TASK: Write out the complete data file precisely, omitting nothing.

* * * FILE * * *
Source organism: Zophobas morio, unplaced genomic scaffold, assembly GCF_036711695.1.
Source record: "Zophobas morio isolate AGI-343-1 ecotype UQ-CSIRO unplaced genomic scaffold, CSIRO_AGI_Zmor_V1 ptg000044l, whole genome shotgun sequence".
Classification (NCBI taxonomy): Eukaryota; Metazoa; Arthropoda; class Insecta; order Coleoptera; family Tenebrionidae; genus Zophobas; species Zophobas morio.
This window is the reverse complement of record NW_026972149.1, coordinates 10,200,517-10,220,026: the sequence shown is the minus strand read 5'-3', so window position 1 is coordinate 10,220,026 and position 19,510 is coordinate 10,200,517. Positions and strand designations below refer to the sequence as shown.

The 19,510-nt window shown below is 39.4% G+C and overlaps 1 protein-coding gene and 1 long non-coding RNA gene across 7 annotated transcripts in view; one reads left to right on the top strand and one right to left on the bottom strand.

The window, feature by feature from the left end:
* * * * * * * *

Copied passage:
Source organism: Zophobas morio, unplaced genomic scaffold, assembly GCF_036711695.1.
Source record: "Zophobas morio isolate AGI-343-1 ecotype UQ-CSIRO unplaced genomic scaffold, CSIRO_AGI_Zmor_V1 ptg000044l, whole genome shotgun sequence".
Classification (NCBI taxonomy): Eukaryota; Metazoa; Arthropoda; class Insecta; order Coleoptera; family Tenebrionidae; genus Zophobas; species Zophobas morio.
This window is the reverse complement of record NW_026972149.1, coordinates 10,200,517-10,220,026: the sequence shown is the minus strand read 5'-3', so window position 1 is coordinate 10,220,026 and position 19,510 is coordinate 10,200,517. Positions and strand designations below refer to the sequence as shown.

The 19,510-nt window shown below is 39.4% G+C and overlaps 1 protein-coding gene and 1 long non-coding RNA gene across 7 annotated transcripts in view; one reads left to right on the top strand and one right to left on the bottom strand.

The window, feature by feature from the left end: